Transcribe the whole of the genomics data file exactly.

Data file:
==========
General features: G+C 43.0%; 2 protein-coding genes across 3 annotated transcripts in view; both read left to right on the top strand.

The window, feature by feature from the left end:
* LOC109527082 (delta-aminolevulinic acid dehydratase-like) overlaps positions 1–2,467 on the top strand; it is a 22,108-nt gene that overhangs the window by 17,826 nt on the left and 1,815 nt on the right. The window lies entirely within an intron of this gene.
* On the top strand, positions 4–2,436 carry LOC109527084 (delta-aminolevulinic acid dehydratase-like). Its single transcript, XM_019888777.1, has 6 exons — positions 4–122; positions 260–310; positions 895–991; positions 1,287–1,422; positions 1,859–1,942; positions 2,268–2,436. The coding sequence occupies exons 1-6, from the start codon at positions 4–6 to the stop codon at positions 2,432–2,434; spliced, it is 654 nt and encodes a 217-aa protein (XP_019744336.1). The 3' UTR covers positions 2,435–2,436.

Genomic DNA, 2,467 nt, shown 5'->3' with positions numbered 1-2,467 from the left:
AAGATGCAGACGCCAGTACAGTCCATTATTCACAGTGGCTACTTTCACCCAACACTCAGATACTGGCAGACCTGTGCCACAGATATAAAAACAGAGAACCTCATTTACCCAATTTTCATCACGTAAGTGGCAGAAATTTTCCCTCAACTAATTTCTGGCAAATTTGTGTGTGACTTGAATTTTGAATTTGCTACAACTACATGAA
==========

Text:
General features: G+C 43.0%; 2 protein-coding genes across 3 annotated transcripts in view; both read left to right on the top strand.

The window, feature by feature from the left end:
* LOC109527082 (delta-aminolevulinic acid dehydratase-like) overlaps positions 1–2,467 on the top strand; it is a 22,108-nt gene that overhangs the window by 17,826 nt on the left and 1,815 nt on the right. The window lies entirely within an intron of this gene.
* On the top strand, positions 4–2,436 carry LOC109527084 (delta-aminolevulinic acid dehydratase-like). Its single transcript, XM_019888777.1, has 6 exons — positions 4–122; positions 260–310; positions 895–991; positions 1,287–1,422; positions 1,859–1,942; positions 2,268–2,436. The coding sequence occupies exons 1-6, from the start codon at positions 4–6 to the stop codon at positions 2,432–2,434; spliced, it is 654 nt and encodes a 217-aa protein (XP_019744336.1). The 3' UTR covers positions 2,435–2,436.

Genomic DNA, 2,467 nt, shown 5'->3' with positions numbered 1-2,467 from the left:
AAGATGCAGACGCCAGTACAGTCCATTATTCACAGTGGCTACTTTCACCCAACACTCAGATACTGGCAGACCTGTGCCACAGATATAAAAACAGAGAACCTCATTTACCCAATTTTCATCACGTAAGTGGCAGAAATTTTCCCTCAACTAATTTCTGGCAAATTTGTGTGTGACTTGAATTTTGAATTTGCTACAACTACATGAA